Governor Dannel Malloy announced on Friday his two-year tax and spending plan will include a proposal that would shift some of the burden of teacher's pensions to Connecticut cities and towns.
Currently, the state pays the entire amount of the Connecticut State Teacher's Retirement System. The governor's plan would require municipalities to pay for a third of that, shifting roughly $407 million in pension payments from the state to municipalities.
Malloy said the proposal makes sense since teachers and school administrators are, in effect, municipal employees.
"The state does not pay for other groups - not police, not firefighters, no other group of town employees does the state establish a pension system for," said Malloy.
He also said the proposal would not change the benefits retired teachers are currently receiving.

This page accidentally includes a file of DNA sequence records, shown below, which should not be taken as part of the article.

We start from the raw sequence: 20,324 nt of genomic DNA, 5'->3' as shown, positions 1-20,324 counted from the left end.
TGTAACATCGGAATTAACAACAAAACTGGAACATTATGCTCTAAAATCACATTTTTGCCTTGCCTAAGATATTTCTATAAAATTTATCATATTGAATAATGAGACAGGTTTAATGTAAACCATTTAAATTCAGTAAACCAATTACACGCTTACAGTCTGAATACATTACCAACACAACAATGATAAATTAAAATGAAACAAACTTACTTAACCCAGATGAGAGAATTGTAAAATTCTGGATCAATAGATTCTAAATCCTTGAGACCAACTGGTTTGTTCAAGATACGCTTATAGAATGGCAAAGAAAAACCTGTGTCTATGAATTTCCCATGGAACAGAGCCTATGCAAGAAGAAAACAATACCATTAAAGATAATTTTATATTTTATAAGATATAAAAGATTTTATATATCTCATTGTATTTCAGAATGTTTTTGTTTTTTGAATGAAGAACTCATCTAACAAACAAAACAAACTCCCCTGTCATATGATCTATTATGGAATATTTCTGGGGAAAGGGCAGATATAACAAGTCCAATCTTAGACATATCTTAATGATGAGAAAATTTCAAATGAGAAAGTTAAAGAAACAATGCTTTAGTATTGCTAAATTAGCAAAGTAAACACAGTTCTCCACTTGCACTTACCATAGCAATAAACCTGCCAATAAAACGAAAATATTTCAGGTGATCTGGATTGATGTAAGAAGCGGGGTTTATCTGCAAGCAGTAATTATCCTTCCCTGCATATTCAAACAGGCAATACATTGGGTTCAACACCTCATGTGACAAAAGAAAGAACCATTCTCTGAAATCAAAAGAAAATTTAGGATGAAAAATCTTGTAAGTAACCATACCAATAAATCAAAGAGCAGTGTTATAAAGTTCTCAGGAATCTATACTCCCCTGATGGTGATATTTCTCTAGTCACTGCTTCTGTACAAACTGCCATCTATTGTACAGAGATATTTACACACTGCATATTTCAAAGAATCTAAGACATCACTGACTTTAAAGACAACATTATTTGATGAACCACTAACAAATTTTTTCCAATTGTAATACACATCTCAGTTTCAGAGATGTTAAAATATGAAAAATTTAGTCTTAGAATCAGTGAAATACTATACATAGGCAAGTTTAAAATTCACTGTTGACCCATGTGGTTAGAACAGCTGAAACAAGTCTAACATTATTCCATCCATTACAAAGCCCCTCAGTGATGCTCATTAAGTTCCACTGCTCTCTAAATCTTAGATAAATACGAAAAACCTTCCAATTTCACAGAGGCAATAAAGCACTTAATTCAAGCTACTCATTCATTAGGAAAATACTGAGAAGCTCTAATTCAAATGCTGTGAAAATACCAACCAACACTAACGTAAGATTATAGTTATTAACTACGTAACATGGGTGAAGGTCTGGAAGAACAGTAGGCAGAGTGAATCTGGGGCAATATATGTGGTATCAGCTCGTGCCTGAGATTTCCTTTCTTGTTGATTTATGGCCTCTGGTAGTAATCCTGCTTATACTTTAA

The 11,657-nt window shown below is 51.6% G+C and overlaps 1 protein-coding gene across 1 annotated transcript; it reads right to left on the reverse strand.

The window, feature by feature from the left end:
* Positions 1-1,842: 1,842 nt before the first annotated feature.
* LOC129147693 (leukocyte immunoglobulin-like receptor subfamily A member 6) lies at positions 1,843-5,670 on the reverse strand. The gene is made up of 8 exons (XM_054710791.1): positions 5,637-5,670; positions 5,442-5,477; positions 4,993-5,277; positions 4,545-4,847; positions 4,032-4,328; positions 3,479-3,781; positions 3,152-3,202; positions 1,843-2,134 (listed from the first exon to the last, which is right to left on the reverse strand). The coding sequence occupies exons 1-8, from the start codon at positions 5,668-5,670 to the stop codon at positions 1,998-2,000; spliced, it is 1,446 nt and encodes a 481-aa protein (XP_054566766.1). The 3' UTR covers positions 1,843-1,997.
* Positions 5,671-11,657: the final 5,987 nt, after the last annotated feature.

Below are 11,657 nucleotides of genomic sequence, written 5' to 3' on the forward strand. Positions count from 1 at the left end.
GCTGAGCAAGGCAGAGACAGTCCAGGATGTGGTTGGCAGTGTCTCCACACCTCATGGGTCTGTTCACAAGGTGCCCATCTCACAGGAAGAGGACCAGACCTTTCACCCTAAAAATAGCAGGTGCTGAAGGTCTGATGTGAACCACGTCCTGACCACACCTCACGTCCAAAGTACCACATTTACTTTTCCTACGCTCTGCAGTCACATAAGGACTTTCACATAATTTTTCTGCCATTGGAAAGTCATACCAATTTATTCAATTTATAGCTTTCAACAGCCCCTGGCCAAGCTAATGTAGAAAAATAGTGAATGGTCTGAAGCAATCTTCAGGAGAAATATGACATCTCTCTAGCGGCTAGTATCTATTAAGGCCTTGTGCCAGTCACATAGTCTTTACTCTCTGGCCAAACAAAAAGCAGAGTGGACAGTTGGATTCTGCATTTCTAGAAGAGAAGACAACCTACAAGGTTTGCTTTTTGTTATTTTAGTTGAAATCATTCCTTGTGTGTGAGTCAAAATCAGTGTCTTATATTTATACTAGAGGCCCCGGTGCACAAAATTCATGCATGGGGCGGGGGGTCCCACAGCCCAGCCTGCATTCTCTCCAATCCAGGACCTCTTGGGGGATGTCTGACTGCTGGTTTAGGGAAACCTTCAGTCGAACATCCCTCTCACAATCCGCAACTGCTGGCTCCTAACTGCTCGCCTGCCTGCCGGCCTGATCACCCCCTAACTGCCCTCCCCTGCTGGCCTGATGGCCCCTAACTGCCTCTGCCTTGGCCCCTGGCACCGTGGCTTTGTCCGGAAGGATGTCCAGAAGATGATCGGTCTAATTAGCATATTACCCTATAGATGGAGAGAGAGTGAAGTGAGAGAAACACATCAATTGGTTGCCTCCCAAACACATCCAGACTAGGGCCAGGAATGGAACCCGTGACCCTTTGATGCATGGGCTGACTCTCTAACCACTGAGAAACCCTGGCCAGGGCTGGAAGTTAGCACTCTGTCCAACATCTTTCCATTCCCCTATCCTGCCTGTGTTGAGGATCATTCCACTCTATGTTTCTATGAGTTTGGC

In a written statement, Joe DeLong, executive director of the Connecticut Conference of Municipalities, was critical of the proposal the proposed change would:
"require towns to contribute almost $1 billion over two years -- tantamount to a $1 billion bill to property taxpayers across Connecticut. Such a colossal cost transfer – even given the current fiscal realities and the need to look at all areas of state and local spending -- only reinforces the urgency to address the structural changes needed to give municipalities new tools for revenue diversification to keep in line with the overwhelming number of other states. As partners in governing the State, municipal officials look forward to having conversations with state officials about best pathways for economic and social success for Connecticut".
Malloy delivers his budget address at noon on Wednesday to the General Assembly.